WAKE COUNTY, N.C. (WTVD) -- North Carolina students certainly learn about Rosa Parks and Martin Luther King Jr. in school but there's no guarantee they'll be taught anything about the 1898 Wilmington massacre or other parts of the state's Black history.
Some teachers and students say North Carolina's social studies standards are written in a way that makes it easy for schools to ignore national and state Black history, according to the News and Observer.
During Black History Month, these same educators and students say Black history shouldn't be relegated to February, if at all.
"I'm a Black girl," Victoria Smith, 18, a senior at Enloe High School in Raleigh, said in an interview to the News and Observer's T. Keung Hui. "I have to know my history. Because if they won't teach me, who else will? Sadly, the school systems have failed us when it comes to learning about Black history."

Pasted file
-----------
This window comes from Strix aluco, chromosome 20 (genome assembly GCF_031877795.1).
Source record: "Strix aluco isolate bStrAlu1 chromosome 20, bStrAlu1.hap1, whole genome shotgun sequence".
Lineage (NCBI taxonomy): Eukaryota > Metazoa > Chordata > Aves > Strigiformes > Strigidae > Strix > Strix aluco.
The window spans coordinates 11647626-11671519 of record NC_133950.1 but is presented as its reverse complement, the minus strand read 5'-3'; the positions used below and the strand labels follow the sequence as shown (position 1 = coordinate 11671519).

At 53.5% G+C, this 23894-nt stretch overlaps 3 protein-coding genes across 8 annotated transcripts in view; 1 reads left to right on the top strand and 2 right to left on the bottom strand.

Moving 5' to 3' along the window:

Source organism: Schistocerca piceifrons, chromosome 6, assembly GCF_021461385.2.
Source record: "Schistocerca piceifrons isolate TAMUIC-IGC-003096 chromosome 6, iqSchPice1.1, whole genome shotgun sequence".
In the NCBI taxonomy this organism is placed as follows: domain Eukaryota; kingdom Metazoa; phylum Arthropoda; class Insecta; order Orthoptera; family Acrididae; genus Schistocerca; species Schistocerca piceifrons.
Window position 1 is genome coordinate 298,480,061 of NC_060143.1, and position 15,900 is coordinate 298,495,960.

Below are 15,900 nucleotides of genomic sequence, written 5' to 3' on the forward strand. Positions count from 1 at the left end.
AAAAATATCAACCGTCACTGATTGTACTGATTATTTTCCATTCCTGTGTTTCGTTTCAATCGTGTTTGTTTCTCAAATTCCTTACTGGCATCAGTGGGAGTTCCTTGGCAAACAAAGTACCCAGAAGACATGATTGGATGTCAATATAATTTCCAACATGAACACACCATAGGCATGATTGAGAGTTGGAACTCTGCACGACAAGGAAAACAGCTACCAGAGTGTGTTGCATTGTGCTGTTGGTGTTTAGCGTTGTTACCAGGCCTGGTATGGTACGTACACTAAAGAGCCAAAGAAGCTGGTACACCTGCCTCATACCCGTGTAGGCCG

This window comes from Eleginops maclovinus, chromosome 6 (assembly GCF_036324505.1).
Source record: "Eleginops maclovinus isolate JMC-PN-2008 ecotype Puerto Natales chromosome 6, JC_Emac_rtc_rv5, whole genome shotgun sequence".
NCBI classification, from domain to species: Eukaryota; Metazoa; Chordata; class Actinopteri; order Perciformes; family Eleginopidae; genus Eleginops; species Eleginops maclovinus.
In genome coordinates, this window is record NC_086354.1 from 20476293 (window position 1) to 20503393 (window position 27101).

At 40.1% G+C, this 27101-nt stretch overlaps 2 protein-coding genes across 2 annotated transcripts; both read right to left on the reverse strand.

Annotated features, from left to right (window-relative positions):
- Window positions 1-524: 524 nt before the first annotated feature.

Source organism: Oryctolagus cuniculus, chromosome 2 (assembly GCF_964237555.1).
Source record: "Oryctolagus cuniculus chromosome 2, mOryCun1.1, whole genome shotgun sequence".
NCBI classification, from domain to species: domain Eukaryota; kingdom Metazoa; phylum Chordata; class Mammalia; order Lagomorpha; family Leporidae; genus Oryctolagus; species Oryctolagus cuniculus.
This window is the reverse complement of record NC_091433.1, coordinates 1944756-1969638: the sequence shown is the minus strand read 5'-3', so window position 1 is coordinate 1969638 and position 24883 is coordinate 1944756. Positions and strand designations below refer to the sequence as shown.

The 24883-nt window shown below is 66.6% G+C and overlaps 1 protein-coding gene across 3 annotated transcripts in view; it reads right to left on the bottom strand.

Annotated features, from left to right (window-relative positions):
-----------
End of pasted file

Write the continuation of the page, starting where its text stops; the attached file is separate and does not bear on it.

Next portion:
Smith is founder and president of the Wake County Black Student Coalition. In addition to calling for counselors to replace police officers in schools, the coalition also wants the Wake County school system to make a Black History course a requirement for students.
You can read the full News and Observer article here.
Thad Ogburn has more on the story in the media player above.
'School systems have failed us': Some North Carolina students say more Black history needs to be taught
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